Approximately 50% of the staff here at Joe & Joe Sports are HUGE Tim Lincecum fans. We watch all his starts, chart his pitches, take road trips to see him on the hill, and are probably going to name our kids Tim Lincecum Jr., regardless of sex or surname. So when the Giants right hander was announced as the 2008 NL Cy Young award winner, we were more than a little excited.
Of course, we can also set aside our personal affinities and be objective. We realize that several NL pitchers had Cy Young caliber seasons, and that the best pitcher doesn't always win. With that in mind, here are the top 5 reasons that Tim Lincecum won the Cy Young.
1) He was really, really good.
Probably goes without saying, but Lincecum had an incredible year. Back in September I made my case for Lincecum winning the Cy Young and I still feel he was the most deserving pitcher. He was first or second among NL starting pitchers in most of the "important" categories (wins, Ks, batting average against, ERA, quality starts). However a strong case can still be made for Brandon Webb (22 wins), Johan Santana (NL leader with 2.53 ERA, no losses from June 28 on) and Brad Lidge (41 for 41 in save opportunities), hence me discussing the other reasons that Lincecum took home the hardware.
2) The Diamondbacks and Mets didn't make the playoffs.
If either of these teams makes the playoffs, Lincecum probably doesn't win the Cy Young. For some reason, making the playoffs works like a stat multiplier. 22 wins suddenly becomes "22 wins for a playoff team", which is apparently a much more accomplished season. It's silly that it works this way, but it does and Lincecum benefited from none of top 3 starters making the playoffs.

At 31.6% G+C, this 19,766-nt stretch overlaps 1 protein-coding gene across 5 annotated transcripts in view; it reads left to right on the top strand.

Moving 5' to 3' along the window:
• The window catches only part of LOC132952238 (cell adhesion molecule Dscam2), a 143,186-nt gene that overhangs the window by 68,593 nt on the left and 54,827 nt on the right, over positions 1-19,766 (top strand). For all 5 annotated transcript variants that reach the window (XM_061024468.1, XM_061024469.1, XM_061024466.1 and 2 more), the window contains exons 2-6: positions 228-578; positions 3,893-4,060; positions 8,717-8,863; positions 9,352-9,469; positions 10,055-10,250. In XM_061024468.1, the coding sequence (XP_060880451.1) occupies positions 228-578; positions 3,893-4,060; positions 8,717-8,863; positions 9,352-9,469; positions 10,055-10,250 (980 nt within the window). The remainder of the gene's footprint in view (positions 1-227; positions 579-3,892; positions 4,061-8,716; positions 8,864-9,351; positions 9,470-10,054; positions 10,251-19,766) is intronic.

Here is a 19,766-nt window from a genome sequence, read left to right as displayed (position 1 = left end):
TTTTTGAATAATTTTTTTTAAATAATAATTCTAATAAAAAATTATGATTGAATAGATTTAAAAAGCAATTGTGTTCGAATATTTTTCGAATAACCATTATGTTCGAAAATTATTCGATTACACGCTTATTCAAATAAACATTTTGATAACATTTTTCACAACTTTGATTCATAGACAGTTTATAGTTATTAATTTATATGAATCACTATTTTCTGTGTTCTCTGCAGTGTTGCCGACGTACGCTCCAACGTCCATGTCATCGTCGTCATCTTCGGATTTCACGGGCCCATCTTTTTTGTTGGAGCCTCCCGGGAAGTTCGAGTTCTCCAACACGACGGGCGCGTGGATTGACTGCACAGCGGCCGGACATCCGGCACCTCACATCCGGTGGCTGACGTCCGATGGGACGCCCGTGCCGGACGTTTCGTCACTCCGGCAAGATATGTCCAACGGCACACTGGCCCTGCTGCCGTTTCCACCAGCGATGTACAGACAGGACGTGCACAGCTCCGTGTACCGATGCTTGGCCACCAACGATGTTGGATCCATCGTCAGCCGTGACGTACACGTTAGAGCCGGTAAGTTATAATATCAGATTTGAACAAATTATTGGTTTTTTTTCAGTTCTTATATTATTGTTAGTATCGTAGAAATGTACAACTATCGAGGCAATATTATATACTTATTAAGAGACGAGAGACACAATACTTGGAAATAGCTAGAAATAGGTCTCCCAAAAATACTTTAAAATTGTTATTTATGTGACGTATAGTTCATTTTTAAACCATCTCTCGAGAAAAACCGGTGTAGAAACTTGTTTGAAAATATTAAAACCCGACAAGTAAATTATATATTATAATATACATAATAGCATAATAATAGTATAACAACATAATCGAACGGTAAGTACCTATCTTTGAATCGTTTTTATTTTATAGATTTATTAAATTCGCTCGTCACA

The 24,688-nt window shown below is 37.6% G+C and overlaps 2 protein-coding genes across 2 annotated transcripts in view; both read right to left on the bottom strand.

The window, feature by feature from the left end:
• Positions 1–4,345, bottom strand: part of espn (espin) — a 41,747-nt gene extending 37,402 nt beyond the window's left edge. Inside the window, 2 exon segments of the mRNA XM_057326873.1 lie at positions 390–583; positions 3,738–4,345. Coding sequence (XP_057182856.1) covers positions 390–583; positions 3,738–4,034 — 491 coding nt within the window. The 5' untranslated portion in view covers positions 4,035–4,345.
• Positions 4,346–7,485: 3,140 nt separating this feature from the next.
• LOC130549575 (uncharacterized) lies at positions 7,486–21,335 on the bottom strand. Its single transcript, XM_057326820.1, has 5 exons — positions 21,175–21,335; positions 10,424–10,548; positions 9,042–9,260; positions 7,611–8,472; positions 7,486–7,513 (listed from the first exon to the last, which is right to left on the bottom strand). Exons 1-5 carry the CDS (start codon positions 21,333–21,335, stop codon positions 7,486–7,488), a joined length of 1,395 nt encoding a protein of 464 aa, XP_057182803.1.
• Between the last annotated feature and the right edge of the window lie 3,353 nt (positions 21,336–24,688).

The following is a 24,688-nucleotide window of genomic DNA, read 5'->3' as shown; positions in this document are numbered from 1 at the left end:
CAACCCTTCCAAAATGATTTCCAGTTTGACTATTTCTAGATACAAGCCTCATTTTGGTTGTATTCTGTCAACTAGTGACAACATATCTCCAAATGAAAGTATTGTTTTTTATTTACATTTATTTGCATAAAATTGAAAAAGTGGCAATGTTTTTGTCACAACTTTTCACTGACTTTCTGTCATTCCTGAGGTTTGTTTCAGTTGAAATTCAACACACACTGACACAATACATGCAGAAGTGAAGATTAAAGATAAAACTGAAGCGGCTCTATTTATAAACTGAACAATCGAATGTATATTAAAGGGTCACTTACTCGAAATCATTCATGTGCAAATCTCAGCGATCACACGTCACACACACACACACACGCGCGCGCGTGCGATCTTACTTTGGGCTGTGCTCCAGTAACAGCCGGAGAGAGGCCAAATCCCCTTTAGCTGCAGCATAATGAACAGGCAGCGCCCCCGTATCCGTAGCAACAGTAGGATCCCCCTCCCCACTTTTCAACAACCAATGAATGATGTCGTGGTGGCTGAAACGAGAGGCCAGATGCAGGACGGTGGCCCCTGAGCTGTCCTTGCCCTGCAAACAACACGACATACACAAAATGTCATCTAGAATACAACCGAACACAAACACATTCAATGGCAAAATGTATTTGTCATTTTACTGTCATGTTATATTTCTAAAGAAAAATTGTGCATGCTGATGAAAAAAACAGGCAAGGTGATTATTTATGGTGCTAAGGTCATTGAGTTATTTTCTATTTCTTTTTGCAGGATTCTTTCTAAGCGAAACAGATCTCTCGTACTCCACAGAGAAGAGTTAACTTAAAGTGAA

3) Nobody really knows how to value a reliever's contribution.
We all know that Brad Lidge had a great season. He went 41-41 in save opportunities and an ERA under 2.0. The problem is that we really don't know how good this is. We know that more than 40 saves is really good, but we also know that saves is a ridiculous stat (i.e. Joe Borowski's 45 saves in 2007). We know that an ERA under 2.00 is also really good, but we don't know how to relate that to a starters ERA. So rather than try to figure out just how good Lidge was this year, it's just easier to disregard him from the conversation.
Outside of super hardcore baseball circles (of which, none of the members of the Baseball Writers Association of America reside), nobody had heard of Tim Lincecum 24 months ago. Since nobody had heard of him, he didn't have the expectations of greatness that previous Cy Young winners Webb and Santana had hanging over them. After all, Santana won 19 game with a 2.77 ERA in 2006, so should we really be impressed by 16 wins and 2.53? (The answer is yes)
5) Small, but mighty.
Americans have been trained to root for the underdog. Whether it be 1985 Villanova, the Rocky movies or a kinda goofy looking Senator with a funny name, we love it when the expected champion gets knocked off by a hard-working scrapper. Since most of us aren't 6'3" 230 lb. fireballers, we naturally relate to a 5'7" 170 lb. pitcher who seems completely out of place amongst professional athletes. He makes us think that if we really dedicated ourselves, we could pitch in the majors, or dunk a basketball, or get that associates degree. When we see Lincecum take the hill, we picture ourselves out there, against all the odds, proving all our doubters wrong. And if we are going to vote for someone to win an award, you are damn right we are going to vote for ourselves, ummm, I mean Lincecum.
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